7/7 bombing review to leave unanswered questions
London, May 11: Britain will unveil details today of events building up to and on the day of the London suicide bombings last July which killed 52 people and injured more than 700.
But the Home Office review is likely to leave many questions unanswered and its limited scope has provoked criticism from survivors of the bombings and opposition political parties who have demanded answers about possible intelligence failures.
Four Britons caused carnage after detonating homemade bombs on three London underground trains and a double decker bus during the morning rush-hour on July 7 in the first suicide attacks by militants in western Europe.
Media reports say anti-terrorism police have concluded the men were not part of an international conspiracy but had been acting alone, although a number had attended militant training camps in Pakistan.
Mohammad Sidique Khan, believed to have been the ringleader, appeared in an al Qaeda videotape released after his death but experts doubt Osama bin Laden's group played a major, if any, role in the bombings.
In his message, Khan said the attacks were a response to the ''atrocities'' committed by western governments against Muslims.
Last year, Prime Minister Tony Blair's government rejected holding a public inquiry into the bombings, arguing that it would interfere with the work of the security services and that the focus should be on preventing further attacks.
Instead, today's report will provide a definitive narrative on what happened and the immediate build-up.
A police spokeswoman, who said the hunt for any possible co-conspirators was continuing, said no new details about the ongoing investigation would be released.
The Conservatives have questioned why the general security level had been lowered a few weeks before July 7 and why the men had not been picked up as possible threats by the security services.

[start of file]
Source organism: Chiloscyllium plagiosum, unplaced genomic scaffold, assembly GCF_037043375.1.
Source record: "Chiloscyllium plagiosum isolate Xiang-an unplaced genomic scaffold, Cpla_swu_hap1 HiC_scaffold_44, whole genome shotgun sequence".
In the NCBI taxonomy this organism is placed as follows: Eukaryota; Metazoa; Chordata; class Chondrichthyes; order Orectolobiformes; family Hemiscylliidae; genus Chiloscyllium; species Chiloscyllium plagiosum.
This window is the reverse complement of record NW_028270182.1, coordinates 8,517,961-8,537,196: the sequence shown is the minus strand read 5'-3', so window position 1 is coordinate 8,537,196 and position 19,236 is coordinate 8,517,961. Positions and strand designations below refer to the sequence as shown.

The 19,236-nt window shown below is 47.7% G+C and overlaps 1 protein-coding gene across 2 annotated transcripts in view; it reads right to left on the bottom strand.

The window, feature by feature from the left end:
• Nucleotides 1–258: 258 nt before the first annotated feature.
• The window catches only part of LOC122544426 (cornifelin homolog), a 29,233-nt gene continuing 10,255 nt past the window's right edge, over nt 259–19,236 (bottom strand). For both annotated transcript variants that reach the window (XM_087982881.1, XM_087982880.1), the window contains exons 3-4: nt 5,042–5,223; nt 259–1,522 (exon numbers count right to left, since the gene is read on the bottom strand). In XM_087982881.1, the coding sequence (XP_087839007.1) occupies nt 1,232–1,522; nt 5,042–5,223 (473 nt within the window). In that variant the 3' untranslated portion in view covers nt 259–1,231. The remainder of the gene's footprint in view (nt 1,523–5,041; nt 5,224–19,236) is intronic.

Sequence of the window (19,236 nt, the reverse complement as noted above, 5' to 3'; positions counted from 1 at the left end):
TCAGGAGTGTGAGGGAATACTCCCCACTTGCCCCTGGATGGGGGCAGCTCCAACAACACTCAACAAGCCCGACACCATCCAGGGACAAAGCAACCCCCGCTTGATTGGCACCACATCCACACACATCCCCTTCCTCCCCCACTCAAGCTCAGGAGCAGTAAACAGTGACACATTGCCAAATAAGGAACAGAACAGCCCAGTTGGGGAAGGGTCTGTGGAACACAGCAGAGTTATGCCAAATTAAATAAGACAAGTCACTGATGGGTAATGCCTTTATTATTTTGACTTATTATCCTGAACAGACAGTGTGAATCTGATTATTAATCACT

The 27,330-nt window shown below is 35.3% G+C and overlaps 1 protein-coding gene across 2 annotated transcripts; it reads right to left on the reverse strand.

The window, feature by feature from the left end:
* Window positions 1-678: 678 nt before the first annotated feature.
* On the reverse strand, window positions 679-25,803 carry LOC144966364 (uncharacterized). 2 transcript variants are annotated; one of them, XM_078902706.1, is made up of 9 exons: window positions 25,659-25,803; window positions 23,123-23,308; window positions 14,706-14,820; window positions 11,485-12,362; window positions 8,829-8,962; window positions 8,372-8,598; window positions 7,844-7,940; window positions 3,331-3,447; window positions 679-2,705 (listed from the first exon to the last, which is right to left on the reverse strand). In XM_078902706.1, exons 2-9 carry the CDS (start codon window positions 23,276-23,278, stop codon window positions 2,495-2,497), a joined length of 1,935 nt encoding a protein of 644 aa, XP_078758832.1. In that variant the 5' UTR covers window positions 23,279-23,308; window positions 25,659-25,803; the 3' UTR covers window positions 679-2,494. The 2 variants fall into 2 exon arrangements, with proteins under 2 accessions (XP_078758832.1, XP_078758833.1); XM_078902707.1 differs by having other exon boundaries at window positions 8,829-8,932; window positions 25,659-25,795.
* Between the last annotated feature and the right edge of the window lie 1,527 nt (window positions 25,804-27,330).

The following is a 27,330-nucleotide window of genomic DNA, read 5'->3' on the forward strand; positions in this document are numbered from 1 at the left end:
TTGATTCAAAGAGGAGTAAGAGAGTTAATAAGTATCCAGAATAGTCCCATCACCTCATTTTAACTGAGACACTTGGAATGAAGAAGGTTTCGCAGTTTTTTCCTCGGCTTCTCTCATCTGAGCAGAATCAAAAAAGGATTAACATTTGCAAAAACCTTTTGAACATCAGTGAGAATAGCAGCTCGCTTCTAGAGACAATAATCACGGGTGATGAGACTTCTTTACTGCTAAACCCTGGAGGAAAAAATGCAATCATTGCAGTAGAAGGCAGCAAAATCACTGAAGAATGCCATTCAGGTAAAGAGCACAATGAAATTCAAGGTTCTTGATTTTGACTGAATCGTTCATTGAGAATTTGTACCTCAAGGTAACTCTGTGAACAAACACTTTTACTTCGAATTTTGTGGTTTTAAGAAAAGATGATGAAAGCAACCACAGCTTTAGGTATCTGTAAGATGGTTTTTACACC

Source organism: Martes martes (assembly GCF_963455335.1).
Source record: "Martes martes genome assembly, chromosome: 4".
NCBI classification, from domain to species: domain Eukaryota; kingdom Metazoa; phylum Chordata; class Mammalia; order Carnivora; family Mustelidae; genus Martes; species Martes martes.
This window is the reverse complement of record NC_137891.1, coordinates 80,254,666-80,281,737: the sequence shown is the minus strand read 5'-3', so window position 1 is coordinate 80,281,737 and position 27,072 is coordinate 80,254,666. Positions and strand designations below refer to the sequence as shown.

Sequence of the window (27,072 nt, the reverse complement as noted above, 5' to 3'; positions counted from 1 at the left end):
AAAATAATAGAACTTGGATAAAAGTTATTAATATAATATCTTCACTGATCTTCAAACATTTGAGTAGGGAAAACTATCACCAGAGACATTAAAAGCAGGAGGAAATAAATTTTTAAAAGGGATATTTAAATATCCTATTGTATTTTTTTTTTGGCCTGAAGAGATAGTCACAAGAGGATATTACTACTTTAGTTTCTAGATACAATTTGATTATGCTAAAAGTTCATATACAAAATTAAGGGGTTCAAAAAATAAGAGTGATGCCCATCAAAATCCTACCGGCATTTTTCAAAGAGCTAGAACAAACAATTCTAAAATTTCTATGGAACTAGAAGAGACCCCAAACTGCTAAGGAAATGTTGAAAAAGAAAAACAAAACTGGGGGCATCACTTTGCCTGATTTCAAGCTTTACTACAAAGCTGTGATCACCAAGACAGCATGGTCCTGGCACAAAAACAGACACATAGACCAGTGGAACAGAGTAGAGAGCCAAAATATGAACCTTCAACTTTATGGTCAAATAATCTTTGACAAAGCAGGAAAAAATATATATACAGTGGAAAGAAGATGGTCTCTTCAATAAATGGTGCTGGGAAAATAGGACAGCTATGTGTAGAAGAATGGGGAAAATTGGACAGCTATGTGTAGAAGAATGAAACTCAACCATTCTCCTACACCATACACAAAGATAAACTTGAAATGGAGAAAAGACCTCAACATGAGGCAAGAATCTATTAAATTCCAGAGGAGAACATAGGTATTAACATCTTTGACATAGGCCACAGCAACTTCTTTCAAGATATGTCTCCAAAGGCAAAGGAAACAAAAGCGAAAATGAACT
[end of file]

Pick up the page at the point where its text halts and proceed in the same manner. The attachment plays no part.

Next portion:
Initially police played down suggestions the men had come to their attention before the attacks.
However, court documents show that Khan and another of the bombers had been under surveillance by anti-terrorism officers more than a year beforehand and had been in contact with a suspected British terrorism cell.
There have also been unsubstantiated media reports that the police had tracked all four men a year before the attacks but gave up the operation after deciding they posed no threat.
Parliament's intelligence and security committee will also issue a report on Thursday and media reports have said this would shed more light on how much was known about the group.
A security source it was easy to make judgements with the benefit of hindsight and that, based on the evidence they had at the time, security officials would have taken the same view that Khan did not pose a threat.
''Talking to people about would they do anything differently, horrifically but understandably the answer is 'no,''' he told Reuters.
John Tulloch, who was sitting opposite Khan when he detonated his bomb but survived, told Reuters in January that only a public inquiry would be satisfactory.
''Some of the questions that have to be asked won't be answered by the Home Secretary's narrative written by some bureaucrat,'' he said.